Any man can say things that are true of Abraham Lincoln, but no man can say anything that is new of Abraham Lincoln
I’ve been recently listening to the Team of Rivals, and interviews of Doris Kearns Goodwin about Lincoln (besides snooping around on Biography.com for more about the man). Like millions of others, I find myself mesmerized by the almost-mythical stature Lincoln commands in history.
There is a lot that can be said about him, but a quality that intrigued me most, perhaps because of its absence in the political scene of today, is Lincoln’s uncanny knack to be able to oppose his political foes with respect, without questioning their intent. Even as he opposed slavery, Lincoln could empathize with folks on the other side. Instead of demonizing them, he said:
They are just what we would be in their situation. If slavery did not now exist amongst them, they would not introduce it. If it did now exist amongst us, we should not instantly give it up.
By doing so, Lincoln is able to oppose the issue and let others ‘come to him’, instead of adding to flames of bitterness. It is not only a sign of good character, but also a smart political strategy.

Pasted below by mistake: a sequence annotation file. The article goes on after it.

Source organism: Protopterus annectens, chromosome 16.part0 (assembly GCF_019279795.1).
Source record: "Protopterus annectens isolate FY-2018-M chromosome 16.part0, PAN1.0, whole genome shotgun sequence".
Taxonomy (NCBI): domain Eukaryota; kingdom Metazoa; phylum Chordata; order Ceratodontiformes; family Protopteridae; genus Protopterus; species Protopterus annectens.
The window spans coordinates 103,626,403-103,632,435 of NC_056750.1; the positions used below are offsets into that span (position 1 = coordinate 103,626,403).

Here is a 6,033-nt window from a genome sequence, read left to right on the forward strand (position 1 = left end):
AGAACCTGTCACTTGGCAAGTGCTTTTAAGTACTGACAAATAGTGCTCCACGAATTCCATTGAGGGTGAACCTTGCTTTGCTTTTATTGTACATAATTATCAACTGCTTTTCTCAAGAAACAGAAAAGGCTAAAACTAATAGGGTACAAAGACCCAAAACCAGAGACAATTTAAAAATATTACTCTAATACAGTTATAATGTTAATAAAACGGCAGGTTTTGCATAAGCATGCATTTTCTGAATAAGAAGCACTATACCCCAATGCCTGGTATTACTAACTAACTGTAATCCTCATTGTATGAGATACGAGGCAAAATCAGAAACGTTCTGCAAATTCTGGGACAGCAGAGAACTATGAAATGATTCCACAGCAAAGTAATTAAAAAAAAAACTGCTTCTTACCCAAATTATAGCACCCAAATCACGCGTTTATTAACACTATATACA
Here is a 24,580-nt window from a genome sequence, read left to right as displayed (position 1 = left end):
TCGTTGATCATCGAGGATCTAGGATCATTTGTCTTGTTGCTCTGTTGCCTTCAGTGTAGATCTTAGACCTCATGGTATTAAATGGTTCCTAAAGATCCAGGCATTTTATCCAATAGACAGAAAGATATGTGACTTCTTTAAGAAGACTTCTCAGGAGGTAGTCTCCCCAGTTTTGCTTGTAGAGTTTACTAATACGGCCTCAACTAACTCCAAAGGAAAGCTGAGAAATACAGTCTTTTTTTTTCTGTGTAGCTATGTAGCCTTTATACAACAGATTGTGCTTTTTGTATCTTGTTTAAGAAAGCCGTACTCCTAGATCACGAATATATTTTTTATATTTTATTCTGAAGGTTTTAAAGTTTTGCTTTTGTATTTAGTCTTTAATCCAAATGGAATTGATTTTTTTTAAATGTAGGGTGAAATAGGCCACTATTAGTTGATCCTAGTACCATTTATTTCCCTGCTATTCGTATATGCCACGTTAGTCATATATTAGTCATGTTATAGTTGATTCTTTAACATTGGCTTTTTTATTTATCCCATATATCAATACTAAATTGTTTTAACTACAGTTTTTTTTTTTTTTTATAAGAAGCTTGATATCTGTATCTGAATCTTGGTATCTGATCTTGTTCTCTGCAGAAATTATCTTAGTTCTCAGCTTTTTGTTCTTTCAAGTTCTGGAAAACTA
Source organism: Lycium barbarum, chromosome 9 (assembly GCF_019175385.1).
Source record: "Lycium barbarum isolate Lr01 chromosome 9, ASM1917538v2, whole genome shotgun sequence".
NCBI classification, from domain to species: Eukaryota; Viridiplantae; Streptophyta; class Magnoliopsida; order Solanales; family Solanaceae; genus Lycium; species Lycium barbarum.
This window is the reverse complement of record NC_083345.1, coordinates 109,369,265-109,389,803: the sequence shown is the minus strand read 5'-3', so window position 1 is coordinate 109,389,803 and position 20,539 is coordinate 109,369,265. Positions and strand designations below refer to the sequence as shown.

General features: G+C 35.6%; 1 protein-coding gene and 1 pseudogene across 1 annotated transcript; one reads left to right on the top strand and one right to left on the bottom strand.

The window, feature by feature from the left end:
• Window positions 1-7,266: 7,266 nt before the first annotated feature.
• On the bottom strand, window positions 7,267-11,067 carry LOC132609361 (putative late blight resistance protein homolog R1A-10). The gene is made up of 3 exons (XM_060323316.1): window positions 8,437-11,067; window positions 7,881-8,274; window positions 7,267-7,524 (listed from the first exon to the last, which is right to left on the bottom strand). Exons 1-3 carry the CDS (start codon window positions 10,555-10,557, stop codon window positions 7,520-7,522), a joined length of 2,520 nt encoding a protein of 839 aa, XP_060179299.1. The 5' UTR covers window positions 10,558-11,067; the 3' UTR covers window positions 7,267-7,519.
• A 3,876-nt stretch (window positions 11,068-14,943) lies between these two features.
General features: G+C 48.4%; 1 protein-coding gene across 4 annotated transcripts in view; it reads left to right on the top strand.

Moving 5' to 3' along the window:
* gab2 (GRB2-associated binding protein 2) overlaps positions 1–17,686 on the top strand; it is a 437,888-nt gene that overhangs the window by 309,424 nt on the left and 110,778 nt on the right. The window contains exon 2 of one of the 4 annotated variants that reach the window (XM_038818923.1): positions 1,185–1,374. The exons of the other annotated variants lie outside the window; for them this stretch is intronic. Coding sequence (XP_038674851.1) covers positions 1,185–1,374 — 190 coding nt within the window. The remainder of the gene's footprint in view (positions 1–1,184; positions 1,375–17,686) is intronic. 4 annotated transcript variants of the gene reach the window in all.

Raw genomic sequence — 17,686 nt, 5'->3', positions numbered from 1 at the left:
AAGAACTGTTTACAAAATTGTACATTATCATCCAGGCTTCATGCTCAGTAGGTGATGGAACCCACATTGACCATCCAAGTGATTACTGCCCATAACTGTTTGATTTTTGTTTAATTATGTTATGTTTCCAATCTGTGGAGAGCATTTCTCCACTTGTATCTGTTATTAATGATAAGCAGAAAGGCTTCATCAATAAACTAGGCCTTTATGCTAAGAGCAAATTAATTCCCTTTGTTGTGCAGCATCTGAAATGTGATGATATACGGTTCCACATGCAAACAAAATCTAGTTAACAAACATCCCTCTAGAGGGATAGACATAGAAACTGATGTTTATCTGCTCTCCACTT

I wonder how such attitude would transform the political debate today, especially in India. I wonder if Manish Tiwari could speak a sentence without demonizing everyone else on the other side of the table. It is not just about being polite, rather more importantly, it is about being smart and strategic.
In the midst of these thoughts, I am reminded of Gandhi, who called Jinnah his brother. I am reminded of Barack Obama, who called McCain a patriot and hero, while opposing him in an election. These qualities are not wholly absent, but rare, perhaps for a reason…
On the landscapes of history, only a thin horizon separates the skies of statesmanship from the seas of politics. Perhaps it is this essence of Lincoln and Gandhi, a sense of balance that calls you to rise to the highest levels of emotional strength while keeping your feet grounded in reality.